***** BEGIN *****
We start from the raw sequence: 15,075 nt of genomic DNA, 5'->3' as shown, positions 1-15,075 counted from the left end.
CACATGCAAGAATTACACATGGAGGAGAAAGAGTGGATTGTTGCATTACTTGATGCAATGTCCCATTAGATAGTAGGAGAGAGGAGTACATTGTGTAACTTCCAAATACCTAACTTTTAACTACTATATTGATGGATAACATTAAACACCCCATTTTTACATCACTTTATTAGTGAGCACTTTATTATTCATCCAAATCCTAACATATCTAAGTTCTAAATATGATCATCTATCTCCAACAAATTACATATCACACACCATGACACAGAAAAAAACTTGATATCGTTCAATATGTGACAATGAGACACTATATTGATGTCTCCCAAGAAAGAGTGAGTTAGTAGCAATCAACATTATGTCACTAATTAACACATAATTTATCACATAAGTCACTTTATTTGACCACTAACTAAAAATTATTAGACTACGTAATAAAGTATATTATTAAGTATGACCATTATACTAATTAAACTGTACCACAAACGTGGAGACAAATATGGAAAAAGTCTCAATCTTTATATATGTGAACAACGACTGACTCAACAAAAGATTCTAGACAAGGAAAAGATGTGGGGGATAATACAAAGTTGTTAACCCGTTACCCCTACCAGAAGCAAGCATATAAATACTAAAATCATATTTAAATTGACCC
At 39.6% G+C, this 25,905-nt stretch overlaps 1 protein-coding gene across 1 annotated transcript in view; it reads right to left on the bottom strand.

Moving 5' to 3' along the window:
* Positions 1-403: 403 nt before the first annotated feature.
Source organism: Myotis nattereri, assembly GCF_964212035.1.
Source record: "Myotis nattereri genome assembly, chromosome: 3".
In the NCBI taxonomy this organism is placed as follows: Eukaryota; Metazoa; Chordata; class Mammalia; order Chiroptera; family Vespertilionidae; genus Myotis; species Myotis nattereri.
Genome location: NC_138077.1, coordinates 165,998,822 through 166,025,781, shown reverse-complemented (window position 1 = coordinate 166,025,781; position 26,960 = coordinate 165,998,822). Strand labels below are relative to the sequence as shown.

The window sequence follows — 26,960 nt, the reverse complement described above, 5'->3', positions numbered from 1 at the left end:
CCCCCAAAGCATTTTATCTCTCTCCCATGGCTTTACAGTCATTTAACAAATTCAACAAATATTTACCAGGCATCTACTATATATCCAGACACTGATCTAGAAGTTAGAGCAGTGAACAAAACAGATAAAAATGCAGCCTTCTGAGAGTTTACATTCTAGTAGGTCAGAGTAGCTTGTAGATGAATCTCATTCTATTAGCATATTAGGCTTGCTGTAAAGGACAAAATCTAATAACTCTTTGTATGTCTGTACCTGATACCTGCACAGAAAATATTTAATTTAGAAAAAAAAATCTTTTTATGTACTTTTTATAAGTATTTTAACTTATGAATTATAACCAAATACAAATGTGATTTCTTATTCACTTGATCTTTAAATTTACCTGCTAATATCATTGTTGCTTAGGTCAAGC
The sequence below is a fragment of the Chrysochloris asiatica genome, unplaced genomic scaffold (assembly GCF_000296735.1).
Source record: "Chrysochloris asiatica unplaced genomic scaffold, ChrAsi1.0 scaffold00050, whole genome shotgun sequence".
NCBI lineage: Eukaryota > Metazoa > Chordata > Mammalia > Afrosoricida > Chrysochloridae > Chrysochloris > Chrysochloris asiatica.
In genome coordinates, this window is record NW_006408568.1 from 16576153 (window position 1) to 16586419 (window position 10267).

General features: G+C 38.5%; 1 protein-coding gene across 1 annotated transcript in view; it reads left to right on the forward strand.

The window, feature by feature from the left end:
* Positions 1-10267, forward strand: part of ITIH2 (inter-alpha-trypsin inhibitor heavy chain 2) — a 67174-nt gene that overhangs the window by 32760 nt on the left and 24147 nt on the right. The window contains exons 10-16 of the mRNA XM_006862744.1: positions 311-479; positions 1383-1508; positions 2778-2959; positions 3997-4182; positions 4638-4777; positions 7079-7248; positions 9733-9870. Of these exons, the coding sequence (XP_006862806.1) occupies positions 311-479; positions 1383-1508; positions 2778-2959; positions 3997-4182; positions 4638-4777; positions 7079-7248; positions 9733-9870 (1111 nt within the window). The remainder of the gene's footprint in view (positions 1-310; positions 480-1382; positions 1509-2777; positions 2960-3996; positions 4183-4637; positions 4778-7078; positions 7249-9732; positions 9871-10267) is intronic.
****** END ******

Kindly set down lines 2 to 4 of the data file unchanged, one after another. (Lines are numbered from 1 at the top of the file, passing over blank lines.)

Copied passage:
CACATGCAAGAATTACACATGGAGGAGAAAGAGTGGATTGTTGCATTACTTGATGCAATGTCCCATTAGATAGTAGGAGAGAGGAGTACATTGTGTAACTTCCAAATACCTAACTTTTAACTACTATATTGATGGATAACATTAAACACCCCATTTTTACATCACTTTATTAGTGAGCACTTTATTATTCATCCAAATCCTAACATATCTAAGTTCTAAATATGATCATCTATCTCCAACAAATTACATATCACACACCATGACACAGAAAAAAACTTGATATCGTTCAATATGTGACAATGAGACACTATATTGATGTCTCCCAAGAAAGAGTGAGTTAGTAGCAATCAACATTATGTCACTAATTAACACATAATTTATCACATAAGTCACTTTATTTGACCACTAACTAAAAATTATTAGACTACGTAATAAAGTATATTATTAAGTATGACCATTATACTAATTAAACTGTACCACAAACGTGGAGACAAATATGGAAAAAGTCTCAATCTTTATATATGTGAACAACGACTGACTCAACAAAAGATTCTAGACAAGGAAAAGATGTGGGGGATAATACAAAGTTGTTAACCCGTTACCCCTACCAGAAGCAAGCATATAAATACTAAAATCATATTTAAATTGACCC
At 39.6% G+C, this 25,905-nt stretch overlaps 1 protein-coding gene across 1 annotated transcript in view; it reads right to left on the bottom strand.

Moving 5' to 3' along the window: